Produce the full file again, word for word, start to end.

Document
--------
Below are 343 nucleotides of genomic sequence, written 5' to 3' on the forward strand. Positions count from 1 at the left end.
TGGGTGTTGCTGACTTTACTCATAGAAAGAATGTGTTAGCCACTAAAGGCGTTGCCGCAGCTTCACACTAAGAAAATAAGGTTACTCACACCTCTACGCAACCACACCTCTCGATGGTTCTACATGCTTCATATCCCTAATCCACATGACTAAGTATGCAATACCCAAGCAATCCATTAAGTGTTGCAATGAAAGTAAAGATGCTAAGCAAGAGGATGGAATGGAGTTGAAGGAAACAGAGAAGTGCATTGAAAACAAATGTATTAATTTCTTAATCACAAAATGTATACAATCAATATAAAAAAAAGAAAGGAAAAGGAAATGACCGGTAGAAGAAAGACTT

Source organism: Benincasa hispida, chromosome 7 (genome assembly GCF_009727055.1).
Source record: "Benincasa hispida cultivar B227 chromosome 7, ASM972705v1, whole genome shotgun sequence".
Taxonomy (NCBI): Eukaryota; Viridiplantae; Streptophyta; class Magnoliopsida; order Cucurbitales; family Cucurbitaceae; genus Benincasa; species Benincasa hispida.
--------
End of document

Below are 343 nucleotides of genomic sequence, written 5' to 3' on the forward strand. Positions count from 1 at the left end.
TGGGTGTTGCTGACTTTACTCATAGAAAGAATGTGTTAGCCACTAAAGGCGTTGCCGCAGCTTCACACTAAGAAAATAAGGTTACTCACACCTCTACGCAACCACACCTCTCGATGGTTCTACATGCTTCATATCCCTAATCCACATGACTAAGTATGCAATACCCAAGCAATCCATTAAGTGTTGCAATGAAAGTAAAGATGCTAAGCAAGAGGATGGAATGGAGTTGAAGGAAACAGAGAAGTGCATTGAAAACAAATGTATTAATTTCTTAATCACAAAATGTATACAATCAATATAAAAAAAAGAAAGGAAAAGGAAATGACCGGTAGAAGAAAGACTT

Source organism: Benincasa hispida, chromosome 7 (genome assembly GCF_009727055.1).
Source record: "Benincasa hispida cultivar B227 chromosome 7, ASM972705v1, whole genome shotgun sequence".
Taxonomy (NCBI): Eukaryota; Viridiplantae; Streptophyta; class Magnoliopsida; order Cucurbitales; family Cucurbitaceae; genus Benincasa; species Benincasa hispida.